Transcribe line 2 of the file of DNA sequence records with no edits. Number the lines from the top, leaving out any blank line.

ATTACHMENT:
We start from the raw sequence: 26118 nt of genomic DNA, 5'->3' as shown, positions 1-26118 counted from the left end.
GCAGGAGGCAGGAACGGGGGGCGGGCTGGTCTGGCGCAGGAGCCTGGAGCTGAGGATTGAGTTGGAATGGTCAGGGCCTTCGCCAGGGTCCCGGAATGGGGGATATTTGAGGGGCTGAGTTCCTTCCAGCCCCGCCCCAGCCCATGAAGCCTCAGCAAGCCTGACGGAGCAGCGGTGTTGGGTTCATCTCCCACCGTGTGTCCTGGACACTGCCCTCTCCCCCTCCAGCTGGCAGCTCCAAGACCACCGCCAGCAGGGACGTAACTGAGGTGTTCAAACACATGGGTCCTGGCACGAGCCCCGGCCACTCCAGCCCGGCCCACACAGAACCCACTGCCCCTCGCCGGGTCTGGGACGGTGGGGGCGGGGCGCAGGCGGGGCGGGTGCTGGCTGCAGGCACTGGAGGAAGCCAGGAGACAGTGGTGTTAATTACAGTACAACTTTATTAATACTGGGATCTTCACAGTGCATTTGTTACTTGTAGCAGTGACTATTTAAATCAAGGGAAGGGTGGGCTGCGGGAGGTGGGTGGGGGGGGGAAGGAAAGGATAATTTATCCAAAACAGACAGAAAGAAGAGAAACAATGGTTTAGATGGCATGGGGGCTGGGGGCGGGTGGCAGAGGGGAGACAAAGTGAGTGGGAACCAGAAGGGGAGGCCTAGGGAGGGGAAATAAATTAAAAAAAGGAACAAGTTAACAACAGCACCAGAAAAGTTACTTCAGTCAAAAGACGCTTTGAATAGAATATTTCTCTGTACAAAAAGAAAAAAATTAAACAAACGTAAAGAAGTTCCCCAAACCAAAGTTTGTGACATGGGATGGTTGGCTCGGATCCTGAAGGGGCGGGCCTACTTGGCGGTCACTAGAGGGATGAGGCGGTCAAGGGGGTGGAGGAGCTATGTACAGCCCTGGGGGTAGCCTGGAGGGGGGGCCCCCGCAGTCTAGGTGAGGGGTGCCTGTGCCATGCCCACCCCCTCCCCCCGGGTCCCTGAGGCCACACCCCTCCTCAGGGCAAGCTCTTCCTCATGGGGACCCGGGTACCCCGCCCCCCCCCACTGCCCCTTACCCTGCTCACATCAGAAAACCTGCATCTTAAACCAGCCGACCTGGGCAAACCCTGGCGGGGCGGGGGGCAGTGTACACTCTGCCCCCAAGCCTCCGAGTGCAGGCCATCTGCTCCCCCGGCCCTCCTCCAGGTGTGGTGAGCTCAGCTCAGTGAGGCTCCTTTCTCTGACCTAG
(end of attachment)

GCAGGAGGCAGGAACGGGGGGCGGGCTGGTCTGGCGCAGGAGCCTGGAGCTGAGGATTGAGTTGGAATGGTCAGGGCCTTCGCCAGGGTCCCGGAATGGGGGATATTTGAGGGGCTGAGTTCCTTCCAGCCCCGCCCCAGCCCATGAAGCCTCAGCAAGCCTGACGGAGCAGCGGTGTTGGGTTCATCTCCCACCGTGTGTCCTGGACACTGCCCTCTCCCCCTCCAGCTGGCAGCTCCAAGACCACCGCCAGCAGGGACGTAACTGAGGTGTTCAAACACATGGGTCCTGGCACGAGCCCCGGCCACTCCAGCCCGGCCCACACAGAACCCACTGCCCCTCGCCGGGTCTGGGACGGTGGGGGCGGGGCGCAGGCGGGGCGGGTGCTGGCTGCAGGCACTGGAGGAAGCCAGGAGACAGTGGTGTTAATTACAGTACAACTTTATTAATACTGGGATCTTCACAGTGCATTTGTTACTTGTAGCAGTGACTATTTAAATCAAGGGAAGGGTGGGCTGCGGGAGGTGGGTGGGGGGGGGAAGGAAAGGATAATTTATCCAAAACAGACAGAAAGAAGAGAAACAATGGTTTAGATGGCATGGGGGCTGGGGGCGGGTGGCAGAGGGGAGACAAAGTGAGTGGGAACCAGAAGGGGAGGCCTAGGGAGGGGAAATAAATTAAAAAAAGGAACAAGTTAACAACAGCACCAGAAAAGTTACTTCAGTCAAAAGACGCTTTGAATAGAATATTTCTCTGTACAAAAAGAAAAAAATTAAACAAACGTAAAGAAGTTCCCCAAACCAAAGTTTGTGACATGGGATGGTTGGCTCGGATCCTGAAGGGGCGGGCCTACTTGGCGGTCACTAGAGGGATGAGGCGGTCAAGGGGGTGGAGGAGCTATGTACAGCCCTGGGGGTAGCCTGGAGGGGGGGCCCCCGCAGTCTAGGTGAGGGGTGCCTGTGCCATGCCCACCCCCTCCCCCCGGGTCCCTGAGGCCACACCCCTCCTCAGGGCAAGCTCTTCCTCATGGGGACCCGGGTACCCCGCCCCCCCCCACTGCCCCTTACCCTGCTCACATCAGAAAACCTGCATCTTAAACCAGCCGACCTGGGCAAACCCTGGCGGGGCGGGGGGCAGTGTACACTCTGCCCCCAAGCCTCCGAGTGCAGGCCATCTGCTCCCCCGGCCCTCCTCCAGGTGTGGTGAGCTCAGCTCAGTGAGGCTCCTTTCTCTGACCTAG